DINGMANS FERRY, Pa. - For Wendy and Alan Kaplan of Dingmans Ferry, a trek to Cameroon to help save gorillas and chimpanzees began with a trip to the Explorers Club in Manhattan with Tamara Singer, who spoke previously in Milford about her adventures among cannibals.
But the Kaplans would find themselves among people who sell primate meat to underground markets in New York and elsewhere, decimating the primate population.
At the Black Bear Film Festival in Milford, the Kaplans showed their film about visiting a Cameroon primate rescue center, “Whisperers and Witnesses: A Visual Diary,” written and directed by Alan Kaplan, narrated and produced by Wendy Kaplan.
“The Explorers Club has amazing lectures, so, as members, we try to attend as many as possible,” said Wendy Kaplan. “The night we attended veterinarian Sheri Speede’s lecture on Sanaga Yong Chimpanzee Rescue Center in Cameroon, there were items you could bid on as part of a fundraiser, including a trip to Cameroon to stay at the rescue center. Since we make films about wildlife and indigenous people, we left a bid, thinking this would be a great idea for our next film. We won!”
However, when Kaplan introduced the film at the festival, she said, “Most of you will probably never go to Cameroon, for good reasons.”
For one, the country lacks tourist infrastructure, including guides, she said. Plumbing is primitive — toilets are holes, hovered over by insects. Water is dangerous. And the Kaplans were greeted by soldiers because of a war going on in parts of the country. But they were moved and impressed by the rescue work of Speede and her staff.
They told the too-typical tale of Dorothy, the chimpanzee, who was orphaned when poachers killed her mother, and was then enchained at a hotel to amuse patrons — for 40 years. Speede rescued her, helping her over her physical and temperamental ailments. When Dorothy died years later, Speede gave her a funeral. Other chimps emerged from the woods and gathered by the sanctuary fence to watch, as the film showed.
The Kaplans also described the kinds of interactions they had with the rescued primates. The gorillas disdained Wendy and sometimes threw things at her, she said, but chimps were friendlier.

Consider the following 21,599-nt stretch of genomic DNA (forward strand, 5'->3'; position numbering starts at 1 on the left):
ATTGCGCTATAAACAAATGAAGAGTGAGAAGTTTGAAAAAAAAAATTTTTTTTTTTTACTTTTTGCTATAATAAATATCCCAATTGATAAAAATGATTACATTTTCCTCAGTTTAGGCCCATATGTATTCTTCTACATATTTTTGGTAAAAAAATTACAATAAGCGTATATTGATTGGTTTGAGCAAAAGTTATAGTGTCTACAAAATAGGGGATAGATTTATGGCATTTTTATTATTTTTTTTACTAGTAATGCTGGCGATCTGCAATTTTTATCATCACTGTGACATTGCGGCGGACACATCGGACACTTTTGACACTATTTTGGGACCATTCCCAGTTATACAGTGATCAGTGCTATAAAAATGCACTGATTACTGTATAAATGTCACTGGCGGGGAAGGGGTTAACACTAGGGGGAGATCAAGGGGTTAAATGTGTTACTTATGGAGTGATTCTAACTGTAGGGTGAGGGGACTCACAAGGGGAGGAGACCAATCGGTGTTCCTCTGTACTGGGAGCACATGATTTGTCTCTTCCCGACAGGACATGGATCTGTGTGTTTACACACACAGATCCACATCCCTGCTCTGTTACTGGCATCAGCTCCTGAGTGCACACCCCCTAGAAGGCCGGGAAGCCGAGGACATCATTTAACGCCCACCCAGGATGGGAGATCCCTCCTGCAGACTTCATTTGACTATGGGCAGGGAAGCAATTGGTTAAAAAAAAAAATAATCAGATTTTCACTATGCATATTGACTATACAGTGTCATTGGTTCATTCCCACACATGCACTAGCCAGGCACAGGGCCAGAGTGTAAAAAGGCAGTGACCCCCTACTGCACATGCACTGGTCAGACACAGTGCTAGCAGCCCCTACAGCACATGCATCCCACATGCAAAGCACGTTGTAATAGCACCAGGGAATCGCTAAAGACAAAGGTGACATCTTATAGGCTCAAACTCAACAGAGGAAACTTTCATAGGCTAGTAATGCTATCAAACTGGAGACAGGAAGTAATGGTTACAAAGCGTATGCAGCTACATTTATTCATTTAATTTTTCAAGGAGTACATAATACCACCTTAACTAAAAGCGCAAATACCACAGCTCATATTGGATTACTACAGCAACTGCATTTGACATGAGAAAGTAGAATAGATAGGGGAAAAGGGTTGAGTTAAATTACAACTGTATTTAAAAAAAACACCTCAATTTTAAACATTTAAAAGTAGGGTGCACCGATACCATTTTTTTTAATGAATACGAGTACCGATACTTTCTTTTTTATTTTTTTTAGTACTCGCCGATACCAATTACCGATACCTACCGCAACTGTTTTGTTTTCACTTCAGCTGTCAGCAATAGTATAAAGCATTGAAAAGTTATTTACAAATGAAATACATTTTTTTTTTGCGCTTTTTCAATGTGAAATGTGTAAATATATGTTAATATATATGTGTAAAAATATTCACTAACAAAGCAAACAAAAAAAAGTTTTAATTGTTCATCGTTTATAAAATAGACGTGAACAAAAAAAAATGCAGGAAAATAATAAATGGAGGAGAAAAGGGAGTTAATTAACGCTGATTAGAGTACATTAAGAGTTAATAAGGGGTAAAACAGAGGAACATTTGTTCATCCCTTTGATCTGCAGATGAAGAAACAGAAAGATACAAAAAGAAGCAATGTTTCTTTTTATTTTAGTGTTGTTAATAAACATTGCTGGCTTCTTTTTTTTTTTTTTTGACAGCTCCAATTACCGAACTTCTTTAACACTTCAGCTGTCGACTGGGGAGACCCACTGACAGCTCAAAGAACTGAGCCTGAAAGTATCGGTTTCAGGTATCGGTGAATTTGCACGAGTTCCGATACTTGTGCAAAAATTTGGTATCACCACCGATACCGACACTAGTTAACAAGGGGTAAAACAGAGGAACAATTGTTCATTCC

“Carla looked in the mirror and admired herself. She loved my hair clip,” said Wendy Kaplan. “But one bared his teeth and got a stick. For Alan, the gorillas displayed their best.”
They let Alan come close to film them, and the film includes close-ups of gorillas and chimps that show how distinctive their faces, personalities, and relationships are, with their fights, reconciliations, affection and play. The film also showed the close and complex relationships between rescue staff and their charges. Chimps clung to one woman, several at a time, like children. She became a foster mother until they were older and put in one of seven groups among the 64 primates on the four-acre site.
Wendy noted that chimpanzees are closer to humans genetically than any other species. As for gorillas, she surmised that they accepted her husband and not her because, she said, “Alan looks more like them.”
However, at the rate that natives and poachers are killing primates for meat, said Alan, “They’ll be extinct by the end of the century. In 1900, Africa had two million primates. Now there are only 200,000.”
He sees ecotourism as providing the best way for primates and natives to survive.
“Primates and ecotourism are what they have. Without primates, they’ll stay in poverty. If ecotourism works, they’ll have other industries,” he said. For that reason, Cameroon natives are being taught farming for sustenance.
“If you save the primates, you save the people,” Alan said. The Kaplans hope screenings of their film will inspire contributions. “For Wall Street, the $24,000 a year needed for primate support at the rescue is nothing,” he said.